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for Grimes, Bryan, 1828-1880
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General Bryan Grimes had seven horses shot out from underneath him in the Civil War, but he was not killed in battle. In 1880 William Parker assassinated Grimes four miles outside his plantation in Pitt County. Grimes's neighbor Howell Paramour had paid Parker to commit the murder as an act of revenge. After a mistrial, the case was moved to Williamston, and the accused were set free. Parker was later lynched after bragging about getting away with the crime.
General Bryan Grimes was born 1828 in Grimesland, Pitt County. He graduated from the University of North Carolina in 1848 and was a member of the Convention which adopted the Ordinance of Secession in 1861. He was promoted to Colonel in 1862 and had a great career. Although injured several times, the war could not kill him, but an assassin did.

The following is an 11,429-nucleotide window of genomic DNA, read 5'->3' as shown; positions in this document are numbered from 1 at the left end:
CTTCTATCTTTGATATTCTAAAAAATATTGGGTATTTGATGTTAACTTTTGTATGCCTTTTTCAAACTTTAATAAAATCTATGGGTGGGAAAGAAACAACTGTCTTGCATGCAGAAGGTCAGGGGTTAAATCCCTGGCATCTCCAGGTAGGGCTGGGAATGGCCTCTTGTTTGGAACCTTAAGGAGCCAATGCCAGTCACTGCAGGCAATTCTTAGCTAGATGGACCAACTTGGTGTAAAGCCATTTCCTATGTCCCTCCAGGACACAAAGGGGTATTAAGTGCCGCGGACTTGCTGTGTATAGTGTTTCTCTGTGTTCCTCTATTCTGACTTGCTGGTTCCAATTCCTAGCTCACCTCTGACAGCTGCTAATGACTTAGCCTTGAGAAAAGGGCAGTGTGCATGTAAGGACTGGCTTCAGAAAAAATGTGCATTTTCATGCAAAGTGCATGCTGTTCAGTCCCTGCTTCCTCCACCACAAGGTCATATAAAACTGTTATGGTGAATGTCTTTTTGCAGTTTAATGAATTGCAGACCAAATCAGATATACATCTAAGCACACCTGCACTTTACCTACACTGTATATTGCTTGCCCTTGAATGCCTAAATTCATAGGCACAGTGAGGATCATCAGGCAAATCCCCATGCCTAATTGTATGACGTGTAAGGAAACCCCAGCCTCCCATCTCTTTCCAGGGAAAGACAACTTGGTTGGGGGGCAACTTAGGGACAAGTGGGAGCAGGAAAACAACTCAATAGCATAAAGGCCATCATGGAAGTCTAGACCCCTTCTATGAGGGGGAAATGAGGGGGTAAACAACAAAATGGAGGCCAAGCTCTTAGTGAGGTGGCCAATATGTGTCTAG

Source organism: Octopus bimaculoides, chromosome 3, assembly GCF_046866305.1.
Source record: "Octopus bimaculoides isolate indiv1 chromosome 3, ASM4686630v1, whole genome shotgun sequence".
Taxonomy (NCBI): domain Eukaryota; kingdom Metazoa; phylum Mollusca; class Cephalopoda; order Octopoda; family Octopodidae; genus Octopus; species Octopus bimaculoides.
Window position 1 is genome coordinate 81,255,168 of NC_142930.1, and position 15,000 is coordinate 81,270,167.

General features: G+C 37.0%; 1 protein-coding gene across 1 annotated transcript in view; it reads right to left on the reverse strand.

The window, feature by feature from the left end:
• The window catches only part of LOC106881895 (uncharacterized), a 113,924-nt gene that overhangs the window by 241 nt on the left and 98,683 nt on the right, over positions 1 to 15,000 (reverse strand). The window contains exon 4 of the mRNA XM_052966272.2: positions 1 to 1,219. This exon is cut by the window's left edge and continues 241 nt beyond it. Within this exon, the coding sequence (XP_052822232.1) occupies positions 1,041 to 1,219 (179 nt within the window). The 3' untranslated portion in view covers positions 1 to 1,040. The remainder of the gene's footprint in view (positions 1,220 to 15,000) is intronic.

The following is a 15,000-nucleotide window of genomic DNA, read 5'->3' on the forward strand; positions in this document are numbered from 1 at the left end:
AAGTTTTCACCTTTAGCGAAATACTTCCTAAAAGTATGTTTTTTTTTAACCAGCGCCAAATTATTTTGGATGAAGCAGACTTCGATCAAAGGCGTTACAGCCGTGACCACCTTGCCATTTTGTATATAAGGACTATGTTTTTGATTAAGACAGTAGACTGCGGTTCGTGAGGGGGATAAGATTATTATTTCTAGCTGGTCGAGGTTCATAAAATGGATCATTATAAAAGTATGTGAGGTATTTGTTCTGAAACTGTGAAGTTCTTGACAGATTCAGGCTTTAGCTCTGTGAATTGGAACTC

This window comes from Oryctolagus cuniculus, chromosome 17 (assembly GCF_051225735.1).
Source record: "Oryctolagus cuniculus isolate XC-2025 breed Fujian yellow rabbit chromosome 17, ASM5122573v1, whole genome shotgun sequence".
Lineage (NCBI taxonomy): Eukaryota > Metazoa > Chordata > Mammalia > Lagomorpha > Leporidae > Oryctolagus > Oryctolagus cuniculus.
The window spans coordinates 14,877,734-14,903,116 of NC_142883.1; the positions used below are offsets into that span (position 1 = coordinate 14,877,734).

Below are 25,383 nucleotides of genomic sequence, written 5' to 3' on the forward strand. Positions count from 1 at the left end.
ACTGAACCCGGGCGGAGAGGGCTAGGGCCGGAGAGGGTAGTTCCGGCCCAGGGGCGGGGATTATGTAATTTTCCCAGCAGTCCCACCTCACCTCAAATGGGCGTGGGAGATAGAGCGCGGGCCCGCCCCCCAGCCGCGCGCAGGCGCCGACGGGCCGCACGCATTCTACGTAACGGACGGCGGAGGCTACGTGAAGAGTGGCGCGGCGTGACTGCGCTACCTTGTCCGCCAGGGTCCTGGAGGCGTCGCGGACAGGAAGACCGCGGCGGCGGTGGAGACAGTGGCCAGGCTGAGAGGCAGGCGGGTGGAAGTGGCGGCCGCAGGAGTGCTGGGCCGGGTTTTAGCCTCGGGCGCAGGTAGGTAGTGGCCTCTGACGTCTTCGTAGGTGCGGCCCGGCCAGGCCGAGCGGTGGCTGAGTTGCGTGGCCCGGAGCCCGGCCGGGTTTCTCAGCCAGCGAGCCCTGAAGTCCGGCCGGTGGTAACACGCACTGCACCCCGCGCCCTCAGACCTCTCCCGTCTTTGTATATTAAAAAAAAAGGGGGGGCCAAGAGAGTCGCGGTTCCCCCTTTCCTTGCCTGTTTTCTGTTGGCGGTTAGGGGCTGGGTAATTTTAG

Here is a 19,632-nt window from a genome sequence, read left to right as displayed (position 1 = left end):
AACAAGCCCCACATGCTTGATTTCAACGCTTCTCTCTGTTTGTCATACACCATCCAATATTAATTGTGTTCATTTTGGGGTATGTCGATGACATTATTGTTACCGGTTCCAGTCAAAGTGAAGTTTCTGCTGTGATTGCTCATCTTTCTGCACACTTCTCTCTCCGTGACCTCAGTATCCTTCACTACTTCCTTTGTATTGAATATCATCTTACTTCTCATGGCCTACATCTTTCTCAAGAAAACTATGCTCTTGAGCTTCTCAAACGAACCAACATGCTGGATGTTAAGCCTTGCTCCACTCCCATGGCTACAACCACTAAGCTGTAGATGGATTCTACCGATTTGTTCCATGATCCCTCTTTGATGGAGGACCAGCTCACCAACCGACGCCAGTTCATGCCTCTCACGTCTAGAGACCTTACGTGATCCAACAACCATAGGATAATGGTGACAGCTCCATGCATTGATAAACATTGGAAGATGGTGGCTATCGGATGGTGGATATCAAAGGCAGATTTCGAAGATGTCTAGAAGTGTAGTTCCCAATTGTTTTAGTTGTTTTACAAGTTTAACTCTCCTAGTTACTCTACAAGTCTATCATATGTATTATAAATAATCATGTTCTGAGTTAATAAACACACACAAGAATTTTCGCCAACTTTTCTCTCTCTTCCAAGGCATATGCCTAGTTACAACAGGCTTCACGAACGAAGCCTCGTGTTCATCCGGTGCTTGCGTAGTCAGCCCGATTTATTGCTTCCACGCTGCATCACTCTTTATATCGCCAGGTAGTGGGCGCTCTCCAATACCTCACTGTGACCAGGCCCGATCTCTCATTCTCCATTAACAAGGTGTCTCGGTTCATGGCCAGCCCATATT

Peacock provides readers with a biographical account of the actions of Bryan Grimes during the Civil War. Grimes, the heroic colonel of the 4th NC Regiment State Troops and later a general, was from Pitt County and served the four war years. During the conflict he had seven horses shot out from under him.